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Lower-Order Urbanization and Territorial Monopoly in the Southern Furnishing Trade: Alabama, 1871-1890

Citation

Kyriakoudes, Louis M. (2002). Lower-Order Urbanization and Territorial Monopoly in the Southern Furnishing Trade: Alabama, 1871-1890. Social Science History, 26(1), 179-98.

Abstract

Sometime during World War I,Ned Cobb, an African American sharecropper better known to us by his pseudonym Nate Shaw, journeyed from the Tallapoosa County, Alabama, farm where he was sharecropping to Opelika, a small market town about 12 miles away, to buy cotton seed hulls for his mules,meal for his family, and shoes for his children. At Mr. Sadler’s general store, Cobb had a chilling encounter with one Henry Chase, a crippled white store clerk. Chase, resentful that Cobb had been served by one of the store's white female clerks, tried to provoke a fight with Cobb and then accused Cobb of threatening him with a pistol. Cobb wisely refused to be goaded, but he was arrested anyway when Chase brought his complaint to the sheriff. Cobb only escaped trouble with the law and more trouble with Chase and his gang because of the intercession of influential white merchants who knew Cobb from earlier business in town (Rosengarten 1974: 162–72).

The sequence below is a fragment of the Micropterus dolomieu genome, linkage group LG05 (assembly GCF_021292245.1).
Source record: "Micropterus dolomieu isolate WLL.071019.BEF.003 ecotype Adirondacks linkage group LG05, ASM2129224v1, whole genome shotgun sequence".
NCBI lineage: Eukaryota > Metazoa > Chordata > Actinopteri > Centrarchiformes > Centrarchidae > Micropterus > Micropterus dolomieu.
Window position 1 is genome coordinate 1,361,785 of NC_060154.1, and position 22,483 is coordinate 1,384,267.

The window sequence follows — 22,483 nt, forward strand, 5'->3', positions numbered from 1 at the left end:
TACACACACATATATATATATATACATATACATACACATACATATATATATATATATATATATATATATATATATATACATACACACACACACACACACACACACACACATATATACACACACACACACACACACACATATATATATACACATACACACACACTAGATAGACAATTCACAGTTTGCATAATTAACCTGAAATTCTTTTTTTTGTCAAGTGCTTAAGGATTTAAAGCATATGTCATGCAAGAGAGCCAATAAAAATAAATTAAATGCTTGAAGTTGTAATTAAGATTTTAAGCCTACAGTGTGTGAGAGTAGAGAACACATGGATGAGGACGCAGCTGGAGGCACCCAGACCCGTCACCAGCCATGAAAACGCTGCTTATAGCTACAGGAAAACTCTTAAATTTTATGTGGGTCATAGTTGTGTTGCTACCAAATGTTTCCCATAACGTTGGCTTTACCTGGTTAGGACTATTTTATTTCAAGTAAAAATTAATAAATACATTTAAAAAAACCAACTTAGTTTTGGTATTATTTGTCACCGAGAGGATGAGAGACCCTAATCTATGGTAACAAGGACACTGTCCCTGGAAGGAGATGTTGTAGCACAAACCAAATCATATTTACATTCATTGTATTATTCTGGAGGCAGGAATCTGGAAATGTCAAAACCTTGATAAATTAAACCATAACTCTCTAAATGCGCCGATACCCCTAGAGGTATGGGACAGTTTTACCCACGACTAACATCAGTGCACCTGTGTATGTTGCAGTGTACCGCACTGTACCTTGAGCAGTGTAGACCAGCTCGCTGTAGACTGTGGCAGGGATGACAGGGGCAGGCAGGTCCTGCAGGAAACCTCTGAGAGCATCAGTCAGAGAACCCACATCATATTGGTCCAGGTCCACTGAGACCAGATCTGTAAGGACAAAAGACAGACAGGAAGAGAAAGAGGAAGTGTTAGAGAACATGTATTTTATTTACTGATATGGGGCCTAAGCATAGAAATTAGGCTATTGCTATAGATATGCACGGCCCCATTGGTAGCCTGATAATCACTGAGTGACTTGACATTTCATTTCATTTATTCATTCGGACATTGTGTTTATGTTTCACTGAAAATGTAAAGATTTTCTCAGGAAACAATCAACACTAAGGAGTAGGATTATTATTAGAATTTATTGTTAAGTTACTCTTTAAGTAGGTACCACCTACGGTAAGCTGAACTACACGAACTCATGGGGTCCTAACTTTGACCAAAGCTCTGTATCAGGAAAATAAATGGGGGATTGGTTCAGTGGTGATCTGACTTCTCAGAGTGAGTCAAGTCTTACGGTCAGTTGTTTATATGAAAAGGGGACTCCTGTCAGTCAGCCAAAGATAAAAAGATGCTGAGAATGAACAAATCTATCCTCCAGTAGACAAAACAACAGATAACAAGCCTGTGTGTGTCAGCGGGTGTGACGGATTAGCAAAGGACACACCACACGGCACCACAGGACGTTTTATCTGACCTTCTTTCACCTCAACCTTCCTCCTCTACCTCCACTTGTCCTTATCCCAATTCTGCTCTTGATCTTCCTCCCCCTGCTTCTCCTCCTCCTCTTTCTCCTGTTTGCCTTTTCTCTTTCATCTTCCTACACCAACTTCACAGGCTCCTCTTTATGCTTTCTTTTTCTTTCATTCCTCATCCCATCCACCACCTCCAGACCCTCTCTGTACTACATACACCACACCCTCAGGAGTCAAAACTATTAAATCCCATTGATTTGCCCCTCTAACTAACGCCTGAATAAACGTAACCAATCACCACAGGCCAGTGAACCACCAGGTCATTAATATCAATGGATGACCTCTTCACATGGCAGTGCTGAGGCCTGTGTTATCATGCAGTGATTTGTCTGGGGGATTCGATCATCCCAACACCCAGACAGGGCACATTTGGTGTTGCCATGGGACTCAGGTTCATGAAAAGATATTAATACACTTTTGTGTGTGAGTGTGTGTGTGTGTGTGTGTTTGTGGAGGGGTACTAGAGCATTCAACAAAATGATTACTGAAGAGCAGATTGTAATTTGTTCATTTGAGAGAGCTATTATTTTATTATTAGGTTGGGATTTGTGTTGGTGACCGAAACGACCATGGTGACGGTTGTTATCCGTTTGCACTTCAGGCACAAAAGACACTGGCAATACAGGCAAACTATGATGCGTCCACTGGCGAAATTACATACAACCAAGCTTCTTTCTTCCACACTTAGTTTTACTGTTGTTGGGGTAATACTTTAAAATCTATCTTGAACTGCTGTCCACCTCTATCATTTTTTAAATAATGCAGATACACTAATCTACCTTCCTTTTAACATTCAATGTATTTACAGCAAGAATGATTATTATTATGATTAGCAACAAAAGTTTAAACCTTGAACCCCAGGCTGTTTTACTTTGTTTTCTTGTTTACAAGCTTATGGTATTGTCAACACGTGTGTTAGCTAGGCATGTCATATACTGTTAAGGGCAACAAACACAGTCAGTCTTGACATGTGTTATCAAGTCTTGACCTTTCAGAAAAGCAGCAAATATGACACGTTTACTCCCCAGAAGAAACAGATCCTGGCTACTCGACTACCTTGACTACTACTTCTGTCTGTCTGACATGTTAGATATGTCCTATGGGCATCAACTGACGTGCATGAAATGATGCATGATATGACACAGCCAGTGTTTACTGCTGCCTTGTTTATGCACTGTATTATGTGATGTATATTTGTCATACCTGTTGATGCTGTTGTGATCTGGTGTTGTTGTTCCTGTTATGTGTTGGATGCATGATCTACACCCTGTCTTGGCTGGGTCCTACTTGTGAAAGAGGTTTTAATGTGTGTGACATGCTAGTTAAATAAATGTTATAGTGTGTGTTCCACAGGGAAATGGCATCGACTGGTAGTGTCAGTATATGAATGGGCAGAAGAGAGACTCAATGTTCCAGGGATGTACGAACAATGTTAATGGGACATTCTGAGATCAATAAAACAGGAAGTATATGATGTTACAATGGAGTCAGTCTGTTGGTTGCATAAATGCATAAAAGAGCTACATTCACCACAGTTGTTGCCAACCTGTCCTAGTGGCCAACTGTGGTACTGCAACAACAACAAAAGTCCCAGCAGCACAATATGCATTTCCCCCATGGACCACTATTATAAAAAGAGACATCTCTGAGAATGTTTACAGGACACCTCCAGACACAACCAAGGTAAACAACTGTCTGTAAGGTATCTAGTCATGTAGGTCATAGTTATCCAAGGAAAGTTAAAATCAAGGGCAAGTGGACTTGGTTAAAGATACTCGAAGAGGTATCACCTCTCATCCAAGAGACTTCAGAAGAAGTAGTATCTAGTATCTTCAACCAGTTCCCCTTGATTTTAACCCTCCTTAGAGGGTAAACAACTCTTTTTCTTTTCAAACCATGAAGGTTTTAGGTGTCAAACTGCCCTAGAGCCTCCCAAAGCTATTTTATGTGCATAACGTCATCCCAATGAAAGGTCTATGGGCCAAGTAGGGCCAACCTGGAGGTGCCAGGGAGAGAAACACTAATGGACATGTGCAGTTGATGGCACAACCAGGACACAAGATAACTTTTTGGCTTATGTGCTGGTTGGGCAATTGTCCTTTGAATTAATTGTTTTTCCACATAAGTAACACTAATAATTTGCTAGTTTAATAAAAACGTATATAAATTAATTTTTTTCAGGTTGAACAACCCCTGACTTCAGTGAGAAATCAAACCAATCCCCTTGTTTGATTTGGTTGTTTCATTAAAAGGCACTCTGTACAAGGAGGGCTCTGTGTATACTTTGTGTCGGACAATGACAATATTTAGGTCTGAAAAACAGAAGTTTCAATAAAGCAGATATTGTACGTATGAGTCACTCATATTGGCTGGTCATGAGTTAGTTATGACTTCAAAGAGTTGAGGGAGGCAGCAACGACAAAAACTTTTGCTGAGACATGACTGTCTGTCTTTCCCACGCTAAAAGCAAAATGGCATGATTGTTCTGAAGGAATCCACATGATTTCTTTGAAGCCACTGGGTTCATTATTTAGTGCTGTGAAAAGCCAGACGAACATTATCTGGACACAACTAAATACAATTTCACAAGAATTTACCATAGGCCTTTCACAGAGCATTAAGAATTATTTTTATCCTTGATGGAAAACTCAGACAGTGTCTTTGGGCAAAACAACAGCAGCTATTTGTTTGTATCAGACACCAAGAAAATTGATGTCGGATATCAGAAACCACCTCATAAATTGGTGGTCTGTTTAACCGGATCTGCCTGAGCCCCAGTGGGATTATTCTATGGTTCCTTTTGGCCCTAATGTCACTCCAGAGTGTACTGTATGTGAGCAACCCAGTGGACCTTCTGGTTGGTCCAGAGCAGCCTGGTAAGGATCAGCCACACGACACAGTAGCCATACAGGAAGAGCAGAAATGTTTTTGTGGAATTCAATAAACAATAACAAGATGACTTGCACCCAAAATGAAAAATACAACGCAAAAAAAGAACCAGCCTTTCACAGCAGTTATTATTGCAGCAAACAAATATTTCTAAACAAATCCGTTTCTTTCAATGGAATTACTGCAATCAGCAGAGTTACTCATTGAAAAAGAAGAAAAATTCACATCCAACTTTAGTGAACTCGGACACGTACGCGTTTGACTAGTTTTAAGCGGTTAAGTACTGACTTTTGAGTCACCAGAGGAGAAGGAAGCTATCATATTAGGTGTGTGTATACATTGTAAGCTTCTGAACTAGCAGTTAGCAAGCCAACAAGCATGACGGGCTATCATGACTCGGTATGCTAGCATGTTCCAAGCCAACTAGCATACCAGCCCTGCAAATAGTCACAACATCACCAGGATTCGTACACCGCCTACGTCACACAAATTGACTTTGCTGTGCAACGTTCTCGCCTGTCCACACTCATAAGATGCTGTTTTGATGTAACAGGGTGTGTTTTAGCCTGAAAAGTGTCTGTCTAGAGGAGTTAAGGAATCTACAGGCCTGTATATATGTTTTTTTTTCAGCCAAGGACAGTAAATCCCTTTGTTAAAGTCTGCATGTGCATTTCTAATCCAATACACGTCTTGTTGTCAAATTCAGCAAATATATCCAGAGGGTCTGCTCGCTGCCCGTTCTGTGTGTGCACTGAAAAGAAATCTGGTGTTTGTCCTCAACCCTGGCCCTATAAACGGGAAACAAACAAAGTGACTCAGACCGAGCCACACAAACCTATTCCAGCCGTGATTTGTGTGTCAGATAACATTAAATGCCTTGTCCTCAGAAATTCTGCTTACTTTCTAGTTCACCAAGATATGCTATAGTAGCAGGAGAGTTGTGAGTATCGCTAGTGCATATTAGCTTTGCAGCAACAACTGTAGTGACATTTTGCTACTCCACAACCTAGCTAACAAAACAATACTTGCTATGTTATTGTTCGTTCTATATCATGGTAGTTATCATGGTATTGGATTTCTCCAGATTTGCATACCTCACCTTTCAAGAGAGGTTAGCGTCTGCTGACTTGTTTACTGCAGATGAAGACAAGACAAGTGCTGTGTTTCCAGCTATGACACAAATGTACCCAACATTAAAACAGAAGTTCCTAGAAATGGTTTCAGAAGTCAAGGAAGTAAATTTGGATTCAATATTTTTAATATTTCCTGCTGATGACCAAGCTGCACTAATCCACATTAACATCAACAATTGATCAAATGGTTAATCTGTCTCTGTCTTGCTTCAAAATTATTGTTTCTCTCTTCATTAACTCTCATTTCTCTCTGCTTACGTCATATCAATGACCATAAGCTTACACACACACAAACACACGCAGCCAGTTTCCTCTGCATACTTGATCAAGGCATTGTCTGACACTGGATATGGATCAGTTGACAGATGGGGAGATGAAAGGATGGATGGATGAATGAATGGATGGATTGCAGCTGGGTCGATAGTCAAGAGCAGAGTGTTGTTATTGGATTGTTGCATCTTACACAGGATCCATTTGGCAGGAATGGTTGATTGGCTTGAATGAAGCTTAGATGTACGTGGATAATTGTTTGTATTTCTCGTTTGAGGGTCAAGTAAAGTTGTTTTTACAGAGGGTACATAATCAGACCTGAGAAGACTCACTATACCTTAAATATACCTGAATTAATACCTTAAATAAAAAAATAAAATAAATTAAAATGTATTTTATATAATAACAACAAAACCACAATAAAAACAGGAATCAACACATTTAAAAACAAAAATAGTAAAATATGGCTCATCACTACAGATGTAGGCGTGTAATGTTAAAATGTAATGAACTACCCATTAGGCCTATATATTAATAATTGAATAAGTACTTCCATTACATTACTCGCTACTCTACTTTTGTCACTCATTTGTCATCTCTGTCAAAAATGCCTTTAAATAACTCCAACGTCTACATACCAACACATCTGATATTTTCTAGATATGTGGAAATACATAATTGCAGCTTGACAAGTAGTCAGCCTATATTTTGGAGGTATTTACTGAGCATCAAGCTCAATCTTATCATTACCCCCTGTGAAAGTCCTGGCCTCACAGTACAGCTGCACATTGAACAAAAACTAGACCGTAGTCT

URL

https://doi.org/10.1017/S0145553200012323

Reference Type

Journal Article

Journal Title

Social Science History

Author(s)

Kyriakoudes, Louis M.

Year Published

2002

Volume Number

26

Issue Number

1

Pages

179-98

Reference ID

1975